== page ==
SSD VPS or non-SSD: What’s the difference?

On January 1, to herald the new year, Digital Trends wrote a compelling article with a showpiece title: “The battle between SSD and HDD is over, and the winner is clear.”


Across several hundred words writer Brendan Hesse scored both and mounted a strong argument to dissuade anyone from going with a Hard Disk drive over a Solid State Drive. For performance, storage, efficiency and other factors, SSD is the way forward. Even long-held pros such as pricing are being negated with the gap between HDD and SSD reducing.

What exactly is the difference?

A ‘traditional’ hard drive normally consists of a metal platter with a magnetic coating specifically designed to hold data; when the plate is spun, the information – video, audio, written or recorded – is easily accessed or written.

Meanwhile an SSD drive doesn’t move – there’s no rotation here. Instead a series of interconnected flash chips retain data, even without a direct power supply. This means that they can be accessed without the need for external power, through a flash drive or permanent installation on a PC/Mac drive. This, plus its adaptability, means that a flash drive can be far smaller and specifically shaped than the HDD and its metal platters. That comes with added cost.

SSD is faster than HDD

However, the cost confers additional stability and efficiency. HDDs are slower, both in the initial operation and during their actual usage. They also suffer from something called fragmentation; because the blocks of information are physically read in a set path in one direction, heavily filled drives can sometimes suffer as information is spread across them. This leads to slower operating speeds. Compare that to an SSD where information is distributed across chips that can be stored in any configuration – and therefore does not suffer from degraded performance as it fills. There are also differences in noise and durability in the two drive types.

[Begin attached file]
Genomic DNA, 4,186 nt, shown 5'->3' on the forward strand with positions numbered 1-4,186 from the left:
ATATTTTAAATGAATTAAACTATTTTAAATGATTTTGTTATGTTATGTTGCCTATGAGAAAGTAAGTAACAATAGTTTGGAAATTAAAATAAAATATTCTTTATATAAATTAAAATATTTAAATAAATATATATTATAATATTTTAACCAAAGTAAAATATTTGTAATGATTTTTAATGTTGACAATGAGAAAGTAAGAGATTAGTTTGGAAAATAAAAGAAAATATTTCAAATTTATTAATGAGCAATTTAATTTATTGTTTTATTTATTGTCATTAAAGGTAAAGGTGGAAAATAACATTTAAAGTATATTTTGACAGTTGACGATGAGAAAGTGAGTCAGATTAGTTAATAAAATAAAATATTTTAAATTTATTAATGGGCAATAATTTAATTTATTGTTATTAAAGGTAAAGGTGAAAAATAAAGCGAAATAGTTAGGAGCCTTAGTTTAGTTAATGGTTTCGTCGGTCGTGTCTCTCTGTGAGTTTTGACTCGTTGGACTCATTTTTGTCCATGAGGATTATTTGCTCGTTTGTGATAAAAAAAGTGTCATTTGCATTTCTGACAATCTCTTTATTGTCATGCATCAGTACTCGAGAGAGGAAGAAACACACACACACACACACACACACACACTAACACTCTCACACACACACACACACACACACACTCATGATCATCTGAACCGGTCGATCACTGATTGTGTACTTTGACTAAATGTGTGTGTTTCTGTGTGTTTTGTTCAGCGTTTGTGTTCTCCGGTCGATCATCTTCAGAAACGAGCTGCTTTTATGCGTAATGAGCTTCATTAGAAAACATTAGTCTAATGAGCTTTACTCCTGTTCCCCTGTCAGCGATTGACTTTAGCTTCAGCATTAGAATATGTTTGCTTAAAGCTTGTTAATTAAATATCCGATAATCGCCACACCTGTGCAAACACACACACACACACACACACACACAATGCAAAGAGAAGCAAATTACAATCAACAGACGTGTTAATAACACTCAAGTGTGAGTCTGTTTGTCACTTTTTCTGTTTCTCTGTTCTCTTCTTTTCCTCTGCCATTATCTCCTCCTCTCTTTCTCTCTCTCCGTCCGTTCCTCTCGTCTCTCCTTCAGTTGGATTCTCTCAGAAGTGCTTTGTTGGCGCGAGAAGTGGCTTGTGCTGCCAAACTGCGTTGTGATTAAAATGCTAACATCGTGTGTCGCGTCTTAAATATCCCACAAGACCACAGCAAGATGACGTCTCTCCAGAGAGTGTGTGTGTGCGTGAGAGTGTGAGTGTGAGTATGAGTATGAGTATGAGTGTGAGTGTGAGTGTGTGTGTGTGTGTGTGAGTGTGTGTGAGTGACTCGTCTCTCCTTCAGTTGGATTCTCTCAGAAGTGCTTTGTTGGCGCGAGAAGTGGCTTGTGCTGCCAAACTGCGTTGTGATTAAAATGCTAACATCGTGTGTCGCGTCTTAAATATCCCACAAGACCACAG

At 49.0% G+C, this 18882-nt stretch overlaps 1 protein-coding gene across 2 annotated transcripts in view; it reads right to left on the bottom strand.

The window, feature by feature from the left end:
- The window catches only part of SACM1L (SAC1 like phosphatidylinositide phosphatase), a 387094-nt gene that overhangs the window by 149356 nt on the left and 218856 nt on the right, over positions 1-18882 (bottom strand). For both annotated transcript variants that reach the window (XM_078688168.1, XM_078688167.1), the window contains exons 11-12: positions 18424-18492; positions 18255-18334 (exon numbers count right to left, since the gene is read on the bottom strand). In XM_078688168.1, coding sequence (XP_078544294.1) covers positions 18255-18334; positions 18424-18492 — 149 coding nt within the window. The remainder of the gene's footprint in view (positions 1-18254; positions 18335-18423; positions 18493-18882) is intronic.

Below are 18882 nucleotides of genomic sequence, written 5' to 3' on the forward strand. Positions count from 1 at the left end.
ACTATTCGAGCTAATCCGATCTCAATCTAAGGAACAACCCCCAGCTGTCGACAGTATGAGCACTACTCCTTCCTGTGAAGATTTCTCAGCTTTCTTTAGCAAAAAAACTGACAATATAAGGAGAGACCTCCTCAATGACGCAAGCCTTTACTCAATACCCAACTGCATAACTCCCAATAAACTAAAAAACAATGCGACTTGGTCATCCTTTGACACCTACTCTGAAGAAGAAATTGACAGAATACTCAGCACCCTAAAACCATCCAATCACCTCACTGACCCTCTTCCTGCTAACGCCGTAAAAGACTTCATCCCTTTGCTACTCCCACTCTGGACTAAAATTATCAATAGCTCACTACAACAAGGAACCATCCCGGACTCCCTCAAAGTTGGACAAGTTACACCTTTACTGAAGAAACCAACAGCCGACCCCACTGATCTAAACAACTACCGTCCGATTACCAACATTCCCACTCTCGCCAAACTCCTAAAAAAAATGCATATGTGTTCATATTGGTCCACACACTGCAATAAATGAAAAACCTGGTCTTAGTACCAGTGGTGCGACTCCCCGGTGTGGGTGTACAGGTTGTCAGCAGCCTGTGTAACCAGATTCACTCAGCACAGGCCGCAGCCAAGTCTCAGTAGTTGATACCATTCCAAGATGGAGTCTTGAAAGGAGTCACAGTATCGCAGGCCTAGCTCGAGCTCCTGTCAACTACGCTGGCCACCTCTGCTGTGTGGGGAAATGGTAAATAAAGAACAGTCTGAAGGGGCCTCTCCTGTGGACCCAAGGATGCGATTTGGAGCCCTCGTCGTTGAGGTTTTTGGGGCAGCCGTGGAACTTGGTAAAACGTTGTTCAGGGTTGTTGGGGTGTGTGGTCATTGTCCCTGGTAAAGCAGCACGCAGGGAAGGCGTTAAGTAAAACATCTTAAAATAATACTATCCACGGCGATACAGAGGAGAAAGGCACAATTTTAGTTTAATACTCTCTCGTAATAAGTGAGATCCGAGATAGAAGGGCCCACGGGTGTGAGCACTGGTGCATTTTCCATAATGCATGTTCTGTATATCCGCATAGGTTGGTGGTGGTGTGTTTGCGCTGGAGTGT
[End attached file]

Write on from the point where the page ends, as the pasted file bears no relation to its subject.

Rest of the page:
SSDs are newer than HDDs, which still proliferate in many home computers – but the tide is turning. PC Mag states that “the product lists from Western Digital, Toshiba, Seagate, Samsung, and Hitachi are still skewed in favor of hard drive models over SSDs. For PCs and Mac desktops, internal hard drives won’t be going away completely, at least for the next couple of years.”

There’s an extensive analysis of the technical details between the two on Quora, where most contributors seem to be devotees of SSD. Yes, it is more costly, but the overall operation and faster read/write performance somewhat negates this. At least one writer suggests that SSD is safer, since the lack of moving parts reduces the chance (albeit not completely) of wear and tear. SSD, without the need for external power, are also greener and therefore better for the environment.

For this reason, many remote host companies are promoting VPS SSD, because of the multiple benefits they can offer their clients. That, plus the security levels and mostly-affordable prices, make them an attractive proposition for SMEs in particular, although as we’ve already seen several technology giants are retaining hard drives for the foreseeable future. There are perhaps parallels with music industry, where the old moving technology of records and cassettes and CDs are still liked by some and fondly remembered by many – but their disadvantages are still plain to see.

[Image via: Google Images]

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  1. Bobbi